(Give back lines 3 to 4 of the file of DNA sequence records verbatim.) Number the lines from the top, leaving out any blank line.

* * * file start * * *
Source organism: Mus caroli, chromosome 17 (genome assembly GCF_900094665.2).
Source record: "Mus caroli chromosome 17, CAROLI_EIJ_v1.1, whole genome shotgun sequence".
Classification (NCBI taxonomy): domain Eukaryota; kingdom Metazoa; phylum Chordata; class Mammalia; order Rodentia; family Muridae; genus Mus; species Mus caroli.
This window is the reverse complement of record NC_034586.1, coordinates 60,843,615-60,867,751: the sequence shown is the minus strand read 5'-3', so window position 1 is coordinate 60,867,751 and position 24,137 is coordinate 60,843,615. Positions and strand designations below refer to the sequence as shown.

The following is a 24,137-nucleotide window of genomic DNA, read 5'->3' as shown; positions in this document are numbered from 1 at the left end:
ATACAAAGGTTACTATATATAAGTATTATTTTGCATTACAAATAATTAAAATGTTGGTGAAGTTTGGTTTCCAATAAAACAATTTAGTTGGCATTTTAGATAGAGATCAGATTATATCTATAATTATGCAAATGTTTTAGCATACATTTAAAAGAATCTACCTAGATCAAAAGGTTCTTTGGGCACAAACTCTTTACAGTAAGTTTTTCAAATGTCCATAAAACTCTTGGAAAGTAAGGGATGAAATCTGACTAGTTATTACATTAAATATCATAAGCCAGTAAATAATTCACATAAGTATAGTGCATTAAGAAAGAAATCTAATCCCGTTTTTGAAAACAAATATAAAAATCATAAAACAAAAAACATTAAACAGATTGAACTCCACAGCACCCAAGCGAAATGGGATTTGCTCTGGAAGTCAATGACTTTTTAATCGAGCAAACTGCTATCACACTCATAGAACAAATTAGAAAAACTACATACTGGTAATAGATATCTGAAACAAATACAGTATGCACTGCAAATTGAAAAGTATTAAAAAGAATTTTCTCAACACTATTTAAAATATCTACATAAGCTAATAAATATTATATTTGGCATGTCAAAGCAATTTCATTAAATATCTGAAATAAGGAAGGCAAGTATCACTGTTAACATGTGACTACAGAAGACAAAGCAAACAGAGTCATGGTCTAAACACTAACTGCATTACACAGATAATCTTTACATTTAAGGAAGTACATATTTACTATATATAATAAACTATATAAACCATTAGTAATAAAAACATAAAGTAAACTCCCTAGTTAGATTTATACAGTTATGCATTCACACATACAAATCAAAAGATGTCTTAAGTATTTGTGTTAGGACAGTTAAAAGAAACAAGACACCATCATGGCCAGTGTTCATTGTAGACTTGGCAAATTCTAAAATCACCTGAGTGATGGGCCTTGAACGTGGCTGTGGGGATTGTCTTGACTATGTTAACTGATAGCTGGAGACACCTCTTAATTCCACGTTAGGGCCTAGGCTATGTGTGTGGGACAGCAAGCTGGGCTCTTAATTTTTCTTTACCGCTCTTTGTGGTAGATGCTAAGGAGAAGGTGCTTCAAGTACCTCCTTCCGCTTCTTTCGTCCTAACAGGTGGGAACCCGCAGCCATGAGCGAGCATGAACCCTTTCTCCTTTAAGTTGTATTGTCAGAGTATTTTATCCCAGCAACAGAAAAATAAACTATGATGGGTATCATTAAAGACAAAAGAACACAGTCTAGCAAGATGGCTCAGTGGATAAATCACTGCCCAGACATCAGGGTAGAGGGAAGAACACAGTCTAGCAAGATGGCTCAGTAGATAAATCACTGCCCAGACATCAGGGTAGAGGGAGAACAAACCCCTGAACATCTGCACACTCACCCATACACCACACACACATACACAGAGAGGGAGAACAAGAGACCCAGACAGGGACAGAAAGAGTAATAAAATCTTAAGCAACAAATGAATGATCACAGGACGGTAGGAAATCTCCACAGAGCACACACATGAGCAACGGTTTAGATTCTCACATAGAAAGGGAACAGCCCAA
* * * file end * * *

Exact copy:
Classification (NCBI taxonomy): domain Eukaryota; kingdom Metazoa; phylum Chordata; class Mammalia; order Rodentia; family Muridae; genus Mus; species Mus caroli.
This window is the reverse complement of record NC_034586.1, coordinates 60,843,615-60,867,751: the sequence shown is the minus strand read 5'-3', so window position 1 is coordinate 60,867,751 and position 24,137 is coordinate 60,843,615. Positions and strand designations below refer to the sequence as shown.